Despite ratings low enough to keep season renewals in suspense every year, “Friday Night Lights” became a star-maker for an impressive number of actors over the years. Taylor Kitsch landed roles in high profile blockbusters like “John Carter,” “Battleship” and “Lone Survivor.” Adrianne Palicki has co-starred in everything from “John Wick” to “Agents of SHIELD.” Michael B. Jordan snagged roles in breakout hits like “Chronicle,” “Fruitvale Station,” plus the upcoming “Fantastic Four” reboot and “Rocky” spinoff.
Yet Kyle Chandler may have benefitted the most from his time in Dillon, TX. The show’s star was the only actor to win an Emmy for his work on the show, and he capitalized on that accolade — as well as a newfound and well-defined fandom — in a big way. After “Friday Night Lights” ended in 2011, Chandler landed film roles in projects with Martin Scorsese (“The Wolf of Wall Street”), Ben Affleck (“Argo,”) Kathryn Bigelow (“Zero Dark Thirty”) and J.J. Abrams (“Super 8”).
Still, despite the immense talent he’s found in the film world, the most important — or “biggest” — piece of advice he ever received was on the set of “Friday Night Lights” from Peter Berg, the actor-turned-director who developed the series for television.
“The biggest thing I ever learned […] it was Pete Berg [who] gave it to us,” Chandler said in a recent interview with Indiewire. “When we did ‘Friday Night Lights,’ Pete Berg set that show up in such a way that he demanded that the actors challenged the writers and that the writers challenged the actors and that the directors and the actors challenged [each other] and he created that sport of… do battle. Do creative battle. And that’s something that even all the actors on the show when the show was over, we all said to each other, ‘We’ve got to keep this alive in ourselves because it’s so powerful.’ There was an ownership from all the actors on that show that was really powerful. So I try to take that everywhere.”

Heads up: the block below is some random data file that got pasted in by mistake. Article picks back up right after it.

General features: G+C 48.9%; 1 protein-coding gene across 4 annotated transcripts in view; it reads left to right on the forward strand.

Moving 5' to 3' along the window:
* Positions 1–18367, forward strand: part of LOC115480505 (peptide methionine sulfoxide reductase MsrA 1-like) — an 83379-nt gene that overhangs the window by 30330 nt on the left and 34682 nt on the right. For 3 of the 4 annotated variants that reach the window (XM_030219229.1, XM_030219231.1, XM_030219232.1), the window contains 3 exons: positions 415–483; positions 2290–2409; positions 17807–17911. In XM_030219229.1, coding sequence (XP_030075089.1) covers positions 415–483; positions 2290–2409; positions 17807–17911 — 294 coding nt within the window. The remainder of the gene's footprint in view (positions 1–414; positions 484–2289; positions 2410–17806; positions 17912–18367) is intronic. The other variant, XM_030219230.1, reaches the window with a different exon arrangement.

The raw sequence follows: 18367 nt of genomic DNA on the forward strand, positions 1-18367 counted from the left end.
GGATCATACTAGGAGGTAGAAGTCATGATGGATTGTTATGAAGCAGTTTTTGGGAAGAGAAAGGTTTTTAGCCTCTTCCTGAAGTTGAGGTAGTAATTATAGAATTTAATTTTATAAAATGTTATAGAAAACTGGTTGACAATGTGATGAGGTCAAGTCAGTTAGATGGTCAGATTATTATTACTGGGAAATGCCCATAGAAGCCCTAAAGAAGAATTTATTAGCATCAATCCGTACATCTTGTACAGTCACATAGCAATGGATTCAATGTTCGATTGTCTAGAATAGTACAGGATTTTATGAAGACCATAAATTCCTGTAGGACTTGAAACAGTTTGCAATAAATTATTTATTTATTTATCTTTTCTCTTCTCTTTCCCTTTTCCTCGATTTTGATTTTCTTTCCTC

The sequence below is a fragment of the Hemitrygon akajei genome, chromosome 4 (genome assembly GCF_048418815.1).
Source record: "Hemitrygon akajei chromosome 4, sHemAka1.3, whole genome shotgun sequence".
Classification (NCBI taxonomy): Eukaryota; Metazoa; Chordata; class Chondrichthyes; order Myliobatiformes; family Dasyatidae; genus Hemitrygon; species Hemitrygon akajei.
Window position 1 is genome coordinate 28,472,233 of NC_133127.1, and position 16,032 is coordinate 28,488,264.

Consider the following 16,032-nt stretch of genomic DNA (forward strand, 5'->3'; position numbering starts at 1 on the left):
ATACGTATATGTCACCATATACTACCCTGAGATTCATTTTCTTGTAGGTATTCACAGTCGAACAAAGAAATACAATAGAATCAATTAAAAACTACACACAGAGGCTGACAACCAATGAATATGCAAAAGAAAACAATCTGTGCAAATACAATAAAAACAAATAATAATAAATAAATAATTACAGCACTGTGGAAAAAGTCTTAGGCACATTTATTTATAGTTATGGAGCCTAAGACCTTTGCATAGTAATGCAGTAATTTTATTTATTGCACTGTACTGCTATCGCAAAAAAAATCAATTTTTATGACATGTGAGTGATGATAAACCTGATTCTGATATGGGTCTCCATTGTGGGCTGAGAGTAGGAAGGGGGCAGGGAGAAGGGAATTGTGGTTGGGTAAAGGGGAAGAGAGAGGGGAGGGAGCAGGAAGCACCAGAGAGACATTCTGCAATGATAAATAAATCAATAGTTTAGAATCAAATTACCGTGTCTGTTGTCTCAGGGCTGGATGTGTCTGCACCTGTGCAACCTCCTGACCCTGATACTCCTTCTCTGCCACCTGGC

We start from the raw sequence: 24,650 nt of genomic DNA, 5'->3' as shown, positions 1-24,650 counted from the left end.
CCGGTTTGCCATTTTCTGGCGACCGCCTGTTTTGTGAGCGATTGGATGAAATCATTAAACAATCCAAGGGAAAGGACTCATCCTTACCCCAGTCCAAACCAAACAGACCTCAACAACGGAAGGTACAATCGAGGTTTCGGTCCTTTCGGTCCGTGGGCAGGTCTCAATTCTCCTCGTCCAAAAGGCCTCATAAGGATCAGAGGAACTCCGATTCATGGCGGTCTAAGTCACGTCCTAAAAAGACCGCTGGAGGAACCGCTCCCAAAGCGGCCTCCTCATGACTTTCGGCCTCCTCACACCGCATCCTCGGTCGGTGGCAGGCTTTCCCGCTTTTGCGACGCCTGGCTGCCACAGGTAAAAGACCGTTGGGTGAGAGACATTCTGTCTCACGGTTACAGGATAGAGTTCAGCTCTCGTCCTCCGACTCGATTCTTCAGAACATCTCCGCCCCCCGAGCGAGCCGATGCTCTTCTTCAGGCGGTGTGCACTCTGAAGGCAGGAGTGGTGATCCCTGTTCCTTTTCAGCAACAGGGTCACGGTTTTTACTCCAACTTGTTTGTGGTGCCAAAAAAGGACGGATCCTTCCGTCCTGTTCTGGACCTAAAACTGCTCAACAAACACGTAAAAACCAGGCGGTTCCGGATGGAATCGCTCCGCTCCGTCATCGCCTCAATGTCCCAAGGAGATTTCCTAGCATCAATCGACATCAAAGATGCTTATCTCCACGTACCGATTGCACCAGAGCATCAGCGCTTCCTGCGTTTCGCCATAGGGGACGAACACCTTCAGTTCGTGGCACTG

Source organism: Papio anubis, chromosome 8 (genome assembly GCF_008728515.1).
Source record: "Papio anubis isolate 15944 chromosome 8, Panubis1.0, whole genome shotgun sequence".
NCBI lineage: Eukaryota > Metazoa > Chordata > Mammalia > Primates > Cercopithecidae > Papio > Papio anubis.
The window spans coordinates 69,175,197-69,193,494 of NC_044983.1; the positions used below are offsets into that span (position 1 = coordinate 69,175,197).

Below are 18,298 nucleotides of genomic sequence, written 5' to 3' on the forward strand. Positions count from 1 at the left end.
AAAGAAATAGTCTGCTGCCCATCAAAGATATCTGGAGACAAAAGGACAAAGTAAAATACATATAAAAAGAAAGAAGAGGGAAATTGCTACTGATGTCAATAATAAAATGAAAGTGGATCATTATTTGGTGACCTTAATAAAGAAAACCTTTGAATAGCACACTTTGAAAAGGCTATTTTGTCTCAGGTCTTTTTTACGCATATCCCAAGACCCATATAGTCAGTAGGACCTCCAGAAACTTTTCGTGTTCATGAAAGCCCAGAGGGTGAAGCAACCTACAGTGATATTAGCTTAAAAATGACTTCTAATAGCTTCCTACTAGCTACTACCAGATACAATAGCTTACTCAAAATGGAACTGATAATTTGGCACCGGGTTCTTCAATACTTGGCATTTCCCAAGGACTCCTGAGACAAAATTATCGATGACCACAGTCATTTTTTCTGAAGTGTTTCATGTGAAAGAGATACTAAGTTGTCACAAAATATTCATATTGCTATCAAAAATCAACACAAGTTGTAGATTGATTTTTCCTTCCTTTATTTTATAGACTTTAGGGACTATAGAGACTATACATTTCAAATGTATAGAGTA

In our full interview with Chandler, he also spoke of treating acting as a “contact sport.” Speaking of the talented cast on “Bloodline,” he said, “I mean, you’re only as good as the person you’re working with, and there’s a lot of great talent on the show. You’re playing every day. They call it a play, and that’s what you’re supposed to do, have fun and play. It’s professional playing. And it’s competitive. It’s full contact acting.”
But that wasn’t all the advice Coach had for his players.
“And the other thing that I’ve learned, is that there’s no planning and you never know what the hell is going to happen. You can plan everything you want and go into the set to do something and by the time you get there it’s a whole different scene. You get that anxiety, and now I’m starting just be like, “Well, I’ll look it over. We’ll just have to see what happens when we get there, you know?” Be prepared all you can but be more prepared to just throw it out the window and have to work on the spot. That’s a good lesson, I think.”
We think so, too. Thanks Coach.